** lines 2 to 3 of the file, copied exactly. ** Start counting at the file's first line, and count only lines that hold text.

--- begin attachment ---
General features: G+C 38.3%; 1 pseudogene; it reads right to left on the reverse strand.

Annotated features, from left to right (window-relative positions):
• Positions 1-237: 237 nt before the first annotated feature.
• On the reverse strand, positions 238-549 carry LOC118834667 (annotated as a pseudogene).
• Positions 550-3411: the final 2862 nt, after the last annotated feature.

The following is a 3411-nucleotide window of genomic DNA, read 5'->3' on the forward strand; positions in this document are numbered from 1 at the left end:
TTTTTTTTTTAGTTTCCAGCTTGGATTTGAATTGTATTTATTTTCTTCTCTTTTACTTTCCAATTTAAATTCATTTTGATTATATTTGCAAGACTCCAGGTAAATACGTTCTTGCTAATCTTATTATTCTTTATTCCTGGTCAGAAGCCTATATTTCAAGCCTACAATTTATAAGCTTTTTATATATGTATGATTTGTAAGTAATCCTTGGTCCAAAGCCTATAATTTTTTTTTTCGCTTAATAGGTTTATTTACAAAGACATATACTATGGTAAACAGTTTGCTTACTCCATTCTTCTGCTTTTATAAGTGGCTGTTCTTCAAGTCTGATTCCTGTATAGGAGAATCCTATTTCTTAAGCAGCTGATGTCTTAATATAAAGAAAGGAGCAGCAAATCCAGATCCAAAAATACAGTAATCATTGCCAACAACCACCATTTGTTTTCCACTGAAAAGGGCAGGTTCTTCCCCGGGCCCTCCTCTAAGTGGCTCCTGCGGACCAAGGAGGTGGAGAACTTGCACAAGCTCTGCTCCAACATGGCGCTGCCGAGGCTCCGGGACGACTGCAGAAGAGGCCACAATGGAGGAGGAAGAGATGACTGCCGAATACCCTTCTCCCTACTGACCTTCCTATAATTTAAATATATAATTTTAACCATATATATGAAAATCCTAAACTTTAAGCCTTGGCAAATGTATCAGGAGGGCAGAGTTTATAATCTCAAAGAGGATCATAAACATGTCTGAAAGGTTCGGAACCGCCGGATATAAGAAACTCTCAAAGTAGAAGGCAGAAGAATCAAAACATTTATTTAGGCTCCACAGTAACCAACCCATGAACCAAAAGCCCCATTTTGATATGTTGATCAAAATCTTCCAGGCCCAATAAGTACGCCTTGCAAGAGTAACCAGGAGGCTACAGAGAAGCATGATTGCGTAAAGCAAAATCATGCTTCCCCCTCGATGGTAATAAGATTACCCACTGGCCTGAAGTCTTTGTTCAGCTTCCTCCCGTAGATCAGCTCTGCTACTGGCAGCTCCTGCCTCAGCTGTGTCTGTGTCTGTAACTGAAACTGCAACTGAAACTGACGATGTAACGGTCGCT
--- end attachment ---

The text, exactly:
Annotated features, from left to right (window-relative positions):
• Positions 1-237: 237 nt before the first annotated feature.